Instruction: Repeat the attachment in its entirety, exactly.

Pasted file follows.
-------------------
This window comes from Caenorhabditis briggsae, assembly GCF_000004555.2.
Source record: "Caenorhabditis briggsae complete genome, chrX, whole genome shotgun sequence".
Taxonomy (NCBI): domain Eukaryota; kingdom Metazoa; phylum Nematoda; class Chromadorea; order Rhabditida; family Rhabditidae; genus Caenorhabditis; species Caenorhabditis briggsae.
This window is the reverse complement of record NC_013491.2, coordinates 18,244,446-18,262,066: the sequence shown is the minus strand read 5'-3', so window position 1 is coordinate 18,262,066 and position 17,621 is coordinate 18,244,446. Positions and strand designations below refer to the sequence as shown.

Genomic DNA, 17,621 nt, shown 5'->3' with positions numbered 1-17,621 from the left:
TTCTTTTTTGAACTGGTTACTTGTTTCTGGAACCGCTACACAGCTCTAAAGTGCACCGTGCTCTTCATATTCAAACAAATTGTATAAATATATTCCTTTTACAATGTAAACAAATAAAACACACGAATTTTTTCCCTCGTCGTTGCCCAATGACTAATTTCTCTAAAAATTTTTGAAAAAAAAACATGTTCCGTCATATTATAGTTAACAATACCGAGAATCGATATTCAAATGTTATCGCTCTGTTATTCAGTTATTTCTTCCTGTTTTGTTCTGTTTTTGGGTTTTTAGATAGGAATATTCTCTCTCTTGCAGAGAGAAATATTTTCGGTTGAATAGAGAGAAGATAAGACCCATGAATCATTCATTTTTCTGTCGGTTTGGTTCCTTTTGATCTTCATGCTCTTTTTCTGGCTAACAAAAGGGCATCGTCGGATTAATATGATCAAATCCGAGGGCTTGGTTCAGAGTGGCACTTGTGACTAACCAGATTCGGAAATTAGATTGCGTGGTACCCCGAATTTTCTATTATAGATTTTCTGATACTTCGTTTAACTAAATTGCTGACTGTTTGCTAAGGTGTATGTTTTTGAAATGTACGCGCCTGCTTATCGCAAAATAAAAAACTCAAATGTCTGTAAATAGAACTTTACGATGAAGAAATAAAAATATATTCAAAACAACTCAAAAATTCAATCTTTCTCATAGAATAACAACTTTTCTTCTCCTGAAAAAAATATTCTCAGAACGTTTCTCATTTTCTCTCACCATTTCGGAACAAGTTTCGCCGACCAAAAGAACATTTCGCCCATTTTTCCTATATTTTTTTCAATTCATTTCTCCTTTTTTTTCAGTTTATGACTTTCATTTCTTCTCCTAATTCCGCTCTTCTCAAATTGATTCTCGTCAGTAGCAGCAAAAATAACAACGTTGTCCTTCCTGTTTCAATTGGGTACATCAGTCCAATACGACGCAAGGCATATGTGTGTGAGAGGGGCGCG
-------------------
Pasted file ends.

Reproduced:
This window comes from Caenorhabditis briggsae, assembly GCF_000004555.2.
Source record: "Caenorhabditis briggsae complete genome, chrX, whole genome shotgun sequence".
Taxonomy (NCBI): domain Eukaryota; kingdom Metazoa; phylum Nematoda; class Chromadorea; order Rhabditida; family Rhabditidae; genus Caenorhabditis; species Caenorhabditis briggsae.
This window is the reverse complement of record NC_013491.2, coordinates 18,244,446-18,262,066: the sequence shown is the minus strand read 5'-3', so window position 1 is coordinate 18,262,066 and position 17,621 is coordinate 18,244,446. Positions and strand designations below refer to the sequence as shown.

Genomic DNA, 17,621 nt, shown 5'->3' with positions numbered 1-17,621 from the left:
TTCTTTTTTGAACTGGTTACTTGTTTCTGGAACCGCTACACAGCTCTAAAGTGCACCGTGCTCTTCATATTCAAACAAATTGTATAAATATATTCCTTTTACAATGTAAACAAATAAAACACACGAATTTTTTCCCTCGTCGTTGCCCAATGACTAATTTCTCTAAAAATTTTTGAAAAAAAAACATGTTCCGTCATATTATAGTTAACAATACCGAGAATCGATATTCAAATGTTATCGCTCTGTTATTCAGTTATTTCTTCCTGTTTTGTTCTGTTTTTGGGTTTTTAGATAGGAATATTCTCTCTCTTGCAGAGAGAAATATTTTCGGTTGAATAGAGAGAAGATAAGACCCATGAATCATTCATTTTTCTGTCGGTTTGGTTCCTTTTGATCTTCATGCTCTTTTTCTGGCTAACAAAAGGGCATCGTCGGATTAATATGATCAAATCCGAGGGCTTGGTTCAGAGTGGCACTTGTGACTAACCAGATTCGGAAATTAGATTGCGTGGTACCCCGAATTTTCTATTATAGATTTTCTGATACTTCGTTTAACTAAATTGCTGACTGTTTGCTAAGGTGTATGTTTTTGAAATGTACGCGCCTGCTTATCGCAAAATAAAAAACTCAAATGTCTGTAAATAGAACTTTACGATGAAGAAATAAAAATATATTCAAAACAACTCAAAAATTCAATCTTTCTCATAGAATAACAACTTTTCTTCTCCTGAAAAAAATATTCTCAGAACGTTTCTCATTTTCTCTCACCATTTCGGAACAAGTTTCGCCGACCAAAAGAACATTTCGCCCATTTTTCCTATATTTTTTTCAATTCATTTCTCCTTTTTTTTCAGTTTATGACTTTCATTTCTTCTCCTAATTCCGCTCTTCTCAAATTGATTCTCGTCAGTAGCAGCAAAAATAACAACGTTGTCCTTCCTGTTTCAATTGGGTACATCAGTCCAATACGACGCAAGGCATATGTGTGTGAGAGGGGCGCG